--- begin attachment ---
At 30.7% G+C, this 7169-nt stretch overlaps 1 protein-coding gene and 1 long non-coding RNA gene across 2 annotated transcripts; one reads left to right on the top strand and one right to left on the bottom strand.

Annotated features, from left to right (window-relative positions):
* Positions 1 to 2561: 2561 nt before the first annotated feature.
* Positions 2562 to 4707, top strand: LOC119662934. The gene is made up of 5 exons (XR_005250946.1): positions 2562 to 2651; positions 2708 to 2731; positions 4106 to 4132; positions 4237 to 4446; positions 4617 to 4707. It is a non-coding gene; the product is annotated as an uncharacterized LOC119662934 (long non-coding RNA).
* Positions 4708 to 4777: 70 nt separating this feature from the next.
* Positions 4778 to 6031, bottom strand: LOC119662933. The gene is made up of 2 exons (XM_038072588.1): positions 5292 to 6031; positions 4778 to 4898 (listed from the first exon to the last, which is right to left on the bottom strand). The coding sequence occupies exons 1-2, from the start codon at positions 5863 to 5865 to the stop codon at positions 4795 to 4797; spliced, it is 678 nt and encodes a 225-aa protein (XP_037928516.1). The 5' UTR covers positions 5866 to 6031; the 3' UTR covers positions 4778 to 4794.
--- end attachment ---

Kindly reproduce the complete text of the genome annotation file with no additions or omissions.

At 30.7% G+C, this 7169-nt stretch overlaps 1 protein-coding gene and 1 long non-coding RNA gene across 2 annotated transcripts; one reads left to right on the top strand and one right to left on the bottom strand.

Annotated features, from left to right (window-relative positions):
* Positions 1 to 2561: 2561 nt before the first annotated feature.
* Positions 2562 to 4707, top strand: LOC119662934. The gene is made up of 5 exons (XR_005250946.1): positions 2562 to 2651; positions 2708 to 2731; positions 4106 to 4132; positions 4237 to 4446; positions 4617 to 4707. It is a non-coding gene; the product is annotated as an uncharacterized LOC119662934 (long non-coding RNA).
* Positions 4708 to 4777: 70 nt separating this feature from the next.
* Positions 4778 to 6031, bottom strand: LOC119662933. The gene is made up of 2 exons (XM_038072588.1): positions 5292 to 6031; positions 4778 to 4898 (listed from the first exon to the last, which is right to left on the bottom strand). The coding sequence occupies exons 1-2, from the start codon at positions 5863 to 5865 to the stop codon at positions 4795 to 4797; spliced, it is 678 nt and encodes a 225-aa protein (XP_037928516.1). The 5' UTR covers positions 5866 to 6031; the 3' UTR covers positions 4778 to 4794.